Some good news was recently released by NIC MAP, showing occupancy rates for stabilized seniors housing communities (independent living and assisted living) increasing by 10 basis points sequentially, but a four-basis point decline year over year. The assisted living market, which has been the most troubled over the past several years, saw a 20-basis point increase sequentially, but a 14-basis point decline year over year. The bottom line is that while some progress has been made recently, we are still way behind a year and two ago, with a long way to go to really get to “stabilization” as an industry.
The other good news is that absorption is running ahead of trailing-12 month new construction starts, 2.9% vs 2.6%. This trend has to continue for many more quarters to really have a major impact. The “problem” is that as the market improves, the current yellow light on new development will change to a green light as investors, developers and providers decide it is safe to get back in and not miss the market upswing. How much of an increase in development there might be is impossible to predict, but each year we get closer to 2030, when the older baby boomers start to turn 85, we may see the froth return to the market.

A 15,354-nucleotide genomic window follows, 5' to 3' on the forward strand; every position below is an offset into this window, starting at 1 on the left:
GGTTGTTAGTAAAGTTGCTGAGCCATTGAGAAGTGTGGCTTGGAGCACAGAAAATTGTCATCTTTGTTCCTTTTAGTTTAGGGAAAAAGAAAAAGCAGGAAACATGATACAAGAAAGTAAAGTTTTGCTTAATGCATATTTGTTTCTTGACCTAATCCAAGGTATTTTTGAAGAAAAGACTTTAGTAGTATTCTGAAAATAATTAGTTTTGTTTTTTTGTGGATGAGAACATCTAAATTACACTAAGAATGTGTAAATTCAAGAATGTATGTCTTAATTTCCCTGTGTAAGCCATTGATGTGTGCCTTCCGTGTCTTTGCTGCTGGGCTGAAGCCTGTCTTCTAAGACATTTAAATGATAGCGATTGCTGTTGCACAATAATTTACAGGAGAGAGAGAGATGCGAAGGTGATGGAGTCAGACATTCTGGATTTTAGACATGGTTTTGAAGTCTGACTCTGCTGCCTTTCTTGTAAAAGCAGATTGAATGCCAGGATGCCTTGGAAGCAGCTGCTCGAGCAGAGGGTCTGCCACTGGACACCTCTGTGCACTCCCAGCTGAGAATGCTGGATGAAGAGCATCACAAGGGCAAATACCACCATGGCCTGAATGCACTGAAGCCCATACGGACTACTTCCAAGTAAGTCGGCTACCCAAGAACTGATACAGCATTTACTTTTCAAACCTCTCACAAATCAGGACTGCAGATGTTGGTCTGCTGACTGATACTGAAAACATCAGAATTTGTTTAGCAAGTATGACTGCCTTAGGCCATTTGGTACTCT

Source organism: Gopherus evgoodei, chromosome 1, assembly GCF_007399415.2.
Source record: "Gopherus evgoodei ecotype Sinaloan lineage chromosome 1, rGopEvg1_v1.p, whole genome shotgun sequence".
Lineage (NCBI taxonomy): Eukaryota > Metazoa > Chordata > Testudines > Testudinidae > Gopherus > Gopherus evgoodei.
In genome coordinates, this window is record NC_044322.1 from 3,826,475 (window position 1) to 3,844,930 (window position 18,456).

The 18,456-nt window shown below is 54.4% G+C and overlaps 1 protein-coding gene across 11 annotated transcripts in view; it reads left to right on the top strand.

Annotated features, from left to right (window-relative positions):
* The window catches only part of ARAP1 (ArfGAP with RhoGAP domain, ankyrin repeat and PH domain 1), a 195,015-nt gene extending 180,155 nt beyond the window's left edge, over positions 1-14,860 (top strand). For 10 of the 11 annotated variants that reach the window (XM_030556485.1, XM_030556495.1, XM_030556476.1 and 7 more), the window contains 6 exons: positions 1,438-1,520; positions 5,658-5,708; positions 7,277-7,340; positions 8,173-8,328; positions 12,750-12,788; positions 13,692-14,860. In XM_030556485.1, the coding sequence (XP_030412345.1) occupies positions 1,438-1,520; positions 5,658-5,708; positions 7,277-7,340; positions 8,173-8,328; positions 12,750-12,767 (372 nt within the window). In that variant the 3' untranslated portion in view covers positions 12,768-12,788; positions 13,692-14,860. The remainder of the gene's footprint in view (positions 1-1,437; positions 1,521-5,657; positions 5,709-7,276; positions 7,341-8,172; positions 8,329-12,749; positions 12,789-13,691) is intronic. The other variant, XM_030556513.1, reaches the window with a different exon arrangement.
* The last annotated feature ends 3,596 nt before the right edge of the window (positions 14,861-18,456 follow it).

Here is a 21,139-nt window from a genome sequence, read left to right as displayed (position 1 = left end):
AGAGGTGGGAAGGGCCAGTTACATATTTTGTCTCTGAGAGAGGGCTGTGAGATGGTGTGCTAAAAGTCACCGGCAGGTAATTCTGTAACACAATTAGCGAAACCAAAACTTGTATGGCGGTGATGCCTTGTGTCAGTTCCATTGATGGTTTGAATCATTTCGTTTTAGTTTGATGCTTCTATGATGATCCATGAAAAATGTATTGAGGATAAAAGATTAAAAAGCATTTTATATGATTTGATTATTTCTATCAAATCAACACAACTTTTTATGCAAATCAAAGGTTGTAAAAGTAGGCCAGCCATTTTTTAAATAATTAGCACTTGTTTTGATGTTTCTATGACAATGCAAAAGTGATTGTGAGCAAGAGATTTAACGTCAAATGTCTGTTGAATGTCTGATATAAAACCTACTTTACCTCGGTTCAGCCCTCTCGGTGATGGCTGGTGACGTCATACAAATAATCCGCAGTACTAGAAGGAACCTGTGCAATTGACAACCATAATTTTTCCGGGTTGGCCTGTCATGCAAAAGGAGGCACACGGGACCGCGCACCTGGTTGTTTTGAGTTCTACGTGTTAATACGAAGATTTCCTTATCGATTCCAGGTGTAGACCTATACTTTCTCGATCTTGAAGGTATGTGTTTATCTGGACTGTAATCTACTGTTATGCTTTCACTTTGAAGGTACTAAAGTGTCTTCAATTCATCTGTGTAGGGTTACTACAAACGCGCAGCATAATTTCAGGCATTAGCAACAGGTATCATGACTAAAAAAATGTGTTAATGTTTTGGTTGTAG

Some of the bad news was that asking rent growth for assisted living declined 40 basis points to 2.5% year over year, while IL also declined by 40 basis points to 2.9%. The actual rents are certainly lower given the discounting that still goes on because of the competitive nature of the market with new openings. Even with these small increases in occupancy, expenses are still outpacing revenues growth, cutting into margins.
We may get more clarity, at least on how the bigger companies are performing, when the REITs and providers start to release their specific fourth quarter results in February. The problem is that we are in the middle of the flu season, which while not the worst in recent memory, it is still going to take its toll. How much of the recent gains it may erase is anyone’s guess, but we would not be surprised to see that small 10-basis point fourth quarter sequential occupancy increase for stabilized seniors housing communities be wiped out yet again.